American Horror Story: A Review 

By Caitlin Collins 

Staff Writer 

Image source: deadline.com

American Horror Story is an American anthology horror television series created by Ryan Murphy. Having a total of 10 seasons with more coming, it stars Evan Peters, Sarah Paulson, Emma Roberts, Lily Rabe, and Jessica Lange. This show is not like any other show you’ve watched. Each season has its own self-contained storyline and characters, and it has been put forward that each season will introduce a new location as well. 

This show consists of physical and psychological horrors that affect a decomposing family, workers, and residents of an insane asylum, a coven of witches, a cast of circus freaks, the employees and guest at a struggling hotel, a family who moved into a mysterious farmhouse, the members of a small suburb in Michigan, the surviving members of the Apocalypse, the counselors of a creepy summer camp, and addicting vampire pills that somehow help you with success. 

I find it interesting and amazing how each season is conceived as a self-contained miniseries, following a disparate set of characters and settings and a storyline with its own beginning, middle, and end. While most actors and actresses appear for more than one season, they usually play completely different roles every time.

Another thing to add is the different set designs. As said before, each season is completely different, so there’s always going to be a new setting during different years and times. Personally, I think it is exciting not knowing what to expect for each season. While doing some research I learned that it took months to complete the idea of how they wanted the setting to look for each season. Hotel, season five, features one of the most expensive sets in the show.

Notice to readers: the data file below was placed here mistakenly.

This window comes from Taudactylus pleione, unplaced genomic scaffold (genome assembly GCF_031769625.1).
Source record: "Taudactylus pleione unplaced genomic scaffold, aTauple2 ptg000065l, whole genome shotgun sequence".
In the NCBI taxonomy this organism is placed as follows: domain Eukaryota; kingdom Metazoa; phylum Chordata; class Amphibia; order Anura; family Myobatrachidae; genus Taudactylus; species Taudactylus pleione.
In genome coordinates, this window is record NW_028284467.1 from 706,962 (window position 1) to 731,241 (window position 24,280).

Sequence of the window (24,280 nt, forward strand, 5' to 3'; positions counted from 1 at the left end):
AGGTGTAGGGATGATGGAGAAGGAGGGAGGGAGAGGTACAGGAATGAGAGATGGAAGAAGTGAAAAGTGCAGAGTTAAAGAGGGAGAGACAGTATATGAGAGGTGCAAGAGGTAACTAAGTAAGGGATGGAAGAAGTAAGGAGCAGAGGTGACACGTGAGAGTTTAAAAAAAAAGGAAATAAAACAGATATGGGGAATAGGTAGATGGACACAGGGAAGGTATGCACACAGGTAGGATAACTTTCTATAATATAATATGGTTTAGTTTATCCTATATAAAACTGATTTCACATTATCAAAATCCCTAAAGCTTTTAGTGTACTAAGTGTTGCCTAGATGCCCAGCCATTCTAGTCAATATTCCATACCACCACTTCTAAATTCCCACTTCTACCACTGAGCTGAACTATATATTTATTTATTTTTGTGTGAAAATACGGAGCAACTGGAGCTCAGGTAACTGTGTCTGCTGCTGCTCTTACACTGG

In addition to the frightening, emotionally draining, taboo-breaking narrative content, which has often resulted in bizarre on-set experiences for the actors, the need to give each season its own identity while still conforming to an overarching aesthetic requires the show’s art, music, and photography departments to be incredibly resourceful. 

Did you know that there’s actually another series relating to AHS, called American Horror Stories? Same name, but instead of ‘story,’ it’s ‘stories,’ so it shouldn’t be too hard to find. Unlike American Horror Story, this new series has a new storytelling format. Each episode will feature a different horror story. This means each episode is a stand-alone story and doesn’t follow one overarching theme.

While watching the show, make sure to pay attention to the details of each season because they all have a connection. Some might be obvious, but for others, you’ll really have to think deeper. It’s like putting together a puzzle, which makes it all the more interesting to watch. Overall, I admit this is one of the best shows I have ever watched.

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